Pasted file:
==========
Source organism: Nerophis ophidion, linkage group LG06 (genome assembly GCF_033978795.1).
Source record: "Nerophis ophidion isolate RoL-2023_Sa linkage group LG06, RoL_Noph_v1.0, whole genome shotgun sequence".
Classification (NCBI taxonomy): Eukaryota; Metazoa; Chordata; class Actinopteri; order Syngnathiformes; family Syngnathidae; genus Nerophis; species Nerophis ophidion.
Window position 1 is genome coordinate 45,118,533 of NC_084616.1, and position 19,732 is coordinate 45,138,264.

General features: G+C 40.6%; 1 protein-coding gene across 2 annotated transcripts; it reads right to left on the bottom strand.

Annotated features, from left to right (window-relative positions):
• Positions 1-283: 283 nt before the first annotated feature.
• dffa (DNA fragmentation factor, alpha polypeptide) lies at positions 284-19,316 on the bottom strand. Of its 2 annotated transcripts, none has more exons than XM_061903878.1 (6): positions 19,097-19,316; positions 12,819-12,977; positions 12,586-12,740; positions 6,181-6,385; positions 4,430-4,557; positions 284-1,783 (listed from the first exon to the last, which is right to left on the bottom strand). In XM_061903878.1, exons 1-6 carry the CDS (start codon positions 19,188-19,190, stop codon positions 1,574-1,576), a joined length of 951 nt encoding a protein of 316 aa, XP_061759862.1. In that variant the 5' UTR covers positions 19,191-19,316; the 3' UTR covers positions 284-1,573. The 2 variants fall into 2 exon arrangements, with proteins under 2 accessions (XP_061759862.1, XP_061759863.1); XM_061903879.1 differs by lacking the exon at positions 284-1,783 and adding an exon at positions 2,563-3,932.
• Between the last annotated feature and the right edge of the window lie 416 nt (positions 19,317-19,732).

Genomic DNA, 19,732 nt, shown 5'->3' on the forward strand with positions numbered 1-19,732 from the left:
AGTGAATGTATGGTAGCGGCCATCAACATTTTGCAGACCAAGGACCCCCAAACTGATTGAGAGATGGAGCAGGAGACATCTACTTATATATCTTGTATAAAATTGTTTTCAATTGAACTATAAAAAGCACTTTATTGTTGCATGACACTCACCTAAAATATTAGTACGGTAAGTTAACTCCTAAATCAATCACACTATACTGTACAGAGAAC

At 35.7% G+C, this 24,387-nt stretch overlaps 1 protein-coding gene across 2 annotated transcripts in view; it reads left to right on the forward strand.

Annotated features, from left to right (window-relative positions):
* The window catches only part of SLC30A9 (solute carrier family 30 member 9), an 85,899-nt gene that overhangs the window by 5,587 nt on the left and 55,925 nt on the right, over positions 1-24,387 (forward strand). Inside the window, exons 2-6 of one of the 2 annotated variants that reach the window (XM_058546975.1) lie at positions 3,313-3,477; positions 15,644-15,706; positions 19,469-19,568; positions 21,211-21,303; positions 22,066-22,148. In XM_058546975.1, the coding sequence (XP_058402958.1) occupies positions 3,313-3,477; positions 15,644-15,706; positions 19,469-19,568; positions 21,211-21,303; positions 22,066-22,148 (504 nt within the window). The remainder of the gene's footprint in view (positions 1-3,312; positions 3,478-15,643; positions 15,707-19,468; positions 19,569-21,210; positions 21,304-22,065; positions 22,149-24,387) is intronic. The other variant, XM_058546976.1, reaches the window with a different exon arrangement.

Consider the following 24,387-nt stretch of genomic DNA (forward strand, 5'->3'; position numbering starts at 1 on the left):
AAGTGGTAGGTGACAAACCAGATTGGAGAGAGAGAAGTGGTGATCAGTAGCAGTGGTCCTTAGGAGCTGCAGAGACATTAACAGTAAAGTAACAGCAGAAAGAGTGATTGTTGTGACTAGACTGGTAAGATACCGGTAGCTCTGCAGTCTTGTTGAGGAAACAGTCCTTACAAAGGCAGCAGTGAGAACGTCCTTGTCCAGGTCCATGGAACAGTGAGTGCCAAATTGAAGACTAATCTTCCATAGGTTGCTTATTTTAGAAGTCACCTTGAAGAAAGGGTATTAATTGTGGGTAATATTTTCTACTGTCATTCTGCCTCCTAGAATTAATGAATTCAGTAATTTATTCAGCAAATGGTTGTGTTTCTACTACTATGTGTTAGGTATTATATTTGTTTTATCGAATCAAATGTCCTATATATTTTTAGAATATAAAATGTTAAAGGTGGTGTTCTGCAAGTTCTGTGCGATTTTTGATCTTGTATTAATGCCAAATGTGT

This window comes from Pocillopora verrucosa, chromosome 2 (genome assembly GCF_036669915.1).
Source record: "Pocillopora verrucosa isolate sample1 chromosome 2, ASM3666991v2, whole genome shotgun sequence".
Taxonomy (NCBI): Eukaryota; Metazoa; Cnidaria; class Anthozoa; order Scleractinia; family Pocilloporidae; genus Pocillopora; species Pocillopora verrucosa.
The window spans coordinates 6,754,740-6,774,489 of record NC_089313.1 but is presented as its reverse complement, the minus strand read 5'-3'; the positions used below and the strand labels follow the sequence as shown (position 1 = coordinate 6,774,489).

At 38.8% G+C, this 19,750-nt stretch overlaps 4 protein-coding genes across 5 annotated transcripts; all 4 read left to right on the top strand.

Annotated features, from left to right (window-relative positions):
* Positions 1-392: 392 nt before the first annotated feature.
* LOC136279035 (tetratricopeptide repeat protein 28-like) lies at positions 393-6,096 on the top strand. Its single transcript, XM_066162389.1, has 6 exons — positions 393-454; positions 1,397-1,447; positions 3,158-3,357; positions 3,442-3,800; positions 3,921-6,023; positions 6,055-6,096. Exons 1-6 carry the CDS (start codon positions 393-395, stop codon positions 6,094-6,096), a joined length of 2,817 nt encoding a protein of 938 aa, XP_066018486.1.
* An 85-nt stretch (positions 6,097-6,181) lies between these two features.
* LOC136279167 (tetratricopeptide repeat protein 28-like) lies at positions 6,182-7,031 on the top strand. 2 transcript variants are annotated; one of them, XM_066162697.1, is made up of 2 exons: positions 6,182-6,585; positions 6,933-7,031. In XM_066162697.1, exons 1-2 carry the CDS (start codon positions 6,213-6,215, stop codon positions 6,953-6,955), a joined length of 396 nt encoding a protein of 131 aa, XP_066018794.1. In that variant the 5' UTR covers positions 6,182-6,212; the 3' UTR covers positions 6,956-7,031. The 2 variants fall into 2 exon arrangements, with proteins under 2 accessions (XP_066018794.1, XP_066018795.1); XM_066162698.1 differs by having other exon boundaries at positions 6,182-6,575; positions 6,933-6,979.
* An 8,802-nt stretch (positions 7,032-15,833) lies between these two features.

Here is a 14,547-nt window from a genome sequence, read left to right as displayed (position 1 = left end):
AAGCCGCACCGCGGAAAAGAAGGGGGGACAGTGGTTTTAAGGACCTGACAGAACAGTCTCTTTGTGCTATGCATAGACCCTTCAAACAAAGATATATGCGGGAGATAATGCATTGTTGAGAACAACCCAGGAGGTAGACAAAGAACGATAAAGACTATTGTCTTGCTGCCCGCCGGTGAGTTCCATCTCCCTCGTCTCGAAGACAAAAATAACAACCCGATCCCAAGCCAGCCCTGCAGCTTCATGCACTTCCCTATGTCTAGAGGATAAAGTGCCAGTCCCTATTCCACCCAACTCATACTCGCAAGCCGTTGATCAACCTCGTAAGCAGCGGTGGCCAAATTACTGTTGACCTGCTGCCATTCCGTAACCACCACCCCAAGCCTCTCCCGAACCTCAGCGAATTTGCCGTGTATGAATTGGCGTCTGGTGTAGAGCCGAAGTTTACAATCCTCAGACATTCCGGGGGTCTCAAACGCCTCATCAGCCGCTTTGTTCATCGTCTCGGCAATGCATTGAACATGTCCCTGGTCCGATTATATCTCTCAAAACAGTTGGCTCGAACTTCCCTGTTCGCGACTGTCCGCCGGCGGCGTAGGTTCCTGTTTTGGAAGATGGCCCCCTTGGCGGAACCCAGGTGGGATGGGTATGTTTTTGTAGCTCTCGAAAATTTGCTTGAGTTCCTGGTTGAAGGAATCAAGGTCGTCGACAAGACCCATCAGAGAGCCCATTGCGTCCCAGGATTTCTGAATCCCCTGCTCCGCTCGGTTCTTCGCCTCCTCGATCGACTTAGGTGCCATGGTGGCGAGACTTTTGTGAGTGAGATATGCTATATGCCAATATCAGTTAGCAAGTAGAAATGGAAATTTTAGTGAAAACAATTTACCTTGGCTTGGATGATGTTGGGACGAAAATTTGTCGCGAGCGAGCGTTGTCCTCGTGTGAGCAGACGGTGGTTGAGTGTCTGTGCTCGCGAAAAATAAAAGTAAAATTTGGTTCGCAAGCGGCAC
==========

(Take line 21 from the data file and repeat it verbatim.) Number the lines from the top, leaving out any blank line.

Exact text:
At 38.8% G+C, this 19,750-nt stretch overlaps 4 protein-coding genes across 5 annotated transcripts; all 4 read left to right on the top strand.